An Act to Add Chapter 4.7 (Commencing with Section 19750) to Division 8 of the Business and Professions Code, to Add Section 12012.6 to the Government Code, and to Amend Sections 336.9 and 337a of the Penal Code, Relating to Gambling, and Declaring the Urgency Thereof, to Take Effect Immediately. SB 190 (2013-2014) WrightSupportNo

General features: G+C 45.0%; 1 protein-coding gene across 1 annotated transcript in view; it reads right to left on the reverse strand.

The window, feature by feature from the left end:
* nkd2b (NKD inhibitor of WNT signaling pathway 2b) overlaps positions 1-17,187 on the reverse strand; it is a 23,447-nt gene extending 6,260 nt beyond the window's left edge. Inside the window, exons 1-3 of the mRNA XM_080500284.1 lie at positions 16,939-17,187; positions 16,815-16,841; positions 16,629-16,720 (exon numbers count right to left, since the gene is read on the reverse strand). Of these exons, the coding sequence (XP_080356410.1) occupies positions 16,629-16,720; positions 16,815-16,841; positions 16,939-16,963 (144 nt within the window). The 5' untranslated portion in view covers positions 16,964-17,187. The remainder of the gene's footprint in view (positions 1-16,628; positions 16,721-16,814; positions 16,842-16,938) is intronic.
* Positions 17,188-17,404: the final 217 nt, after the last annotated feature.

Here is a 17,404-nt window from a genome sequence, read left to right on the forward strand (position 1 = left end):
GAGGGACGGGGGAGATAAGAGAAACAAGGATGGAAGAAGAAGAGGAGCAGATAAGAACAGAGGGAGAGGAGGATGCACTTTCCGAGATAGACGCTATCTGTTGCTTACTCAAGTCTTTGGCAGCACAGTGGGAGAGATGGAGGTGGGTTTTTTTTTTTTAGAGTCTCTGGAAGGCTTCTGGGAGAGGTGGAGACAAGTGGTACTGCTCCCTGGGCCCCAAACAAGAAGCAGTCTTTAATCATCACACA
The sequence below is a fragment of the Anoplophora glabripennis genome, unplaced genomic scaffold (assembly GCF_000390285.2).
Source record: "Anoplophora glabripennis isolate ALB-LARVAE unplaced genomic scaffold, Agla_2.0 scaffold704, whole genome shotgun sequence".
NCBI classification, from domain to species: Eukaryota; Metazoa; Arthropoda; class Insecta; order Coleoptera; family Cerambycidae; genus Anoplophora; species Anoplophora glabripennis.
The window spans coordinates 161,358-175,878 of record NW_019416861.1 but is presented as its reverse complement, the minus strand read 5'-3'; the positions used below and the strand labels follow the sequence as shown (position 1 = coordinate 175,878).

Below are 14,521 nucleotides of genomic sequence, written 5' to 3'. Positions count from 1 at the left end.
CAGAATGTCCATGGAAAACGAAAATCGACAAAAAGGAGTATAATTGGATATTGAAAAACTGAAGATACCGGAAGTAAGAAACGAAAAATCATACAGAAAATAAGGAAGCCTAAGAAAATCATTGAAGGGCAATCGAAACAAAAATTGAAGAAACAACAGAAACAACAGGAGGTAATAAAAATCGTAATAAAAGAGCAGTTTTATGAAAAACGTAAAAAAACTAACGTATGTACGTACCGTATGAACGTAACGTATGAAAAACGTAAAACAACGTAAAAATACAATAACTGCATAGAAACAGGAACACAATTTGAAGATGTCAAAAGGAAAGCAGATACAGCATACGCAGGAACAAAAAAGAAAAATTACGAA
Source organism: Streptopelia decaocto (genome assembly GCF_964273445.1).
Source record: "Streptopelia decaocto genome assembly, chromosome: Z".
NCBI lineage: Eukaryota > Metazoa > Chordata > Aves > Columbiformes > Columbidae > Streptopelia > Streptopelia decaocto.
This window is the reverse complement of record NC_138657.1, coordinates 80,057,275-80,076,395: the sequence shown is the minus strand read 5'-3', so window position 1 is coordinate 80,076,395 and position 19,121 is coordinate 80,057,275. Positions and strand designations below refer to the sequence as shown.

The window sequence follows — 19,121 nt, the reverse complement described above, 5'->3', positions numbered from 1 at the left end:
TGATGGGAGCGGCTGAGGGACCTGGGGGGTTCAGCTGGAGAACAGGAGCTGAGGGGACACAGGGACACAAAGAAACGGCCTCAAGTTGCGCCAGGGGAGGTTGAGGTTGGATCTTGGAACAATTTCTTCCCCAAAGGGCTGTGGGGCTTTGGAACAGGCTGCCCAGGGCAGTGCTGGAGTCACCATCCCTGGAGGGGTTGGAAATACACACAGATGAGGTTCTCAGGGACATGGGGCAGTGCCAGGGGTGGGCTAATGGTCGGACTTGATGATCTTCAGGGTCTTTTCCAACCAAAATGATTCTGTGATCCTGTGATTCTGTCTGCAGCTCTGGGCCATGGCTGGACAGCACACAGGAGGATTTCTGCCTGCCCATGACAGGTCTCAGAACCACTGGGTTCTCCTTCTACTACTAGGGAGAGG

(1)The California Constitution prohibits various gaming activities within the state, including casino-style gaming, but authorizes the Governor, subject to ratification by the Legislature, to… More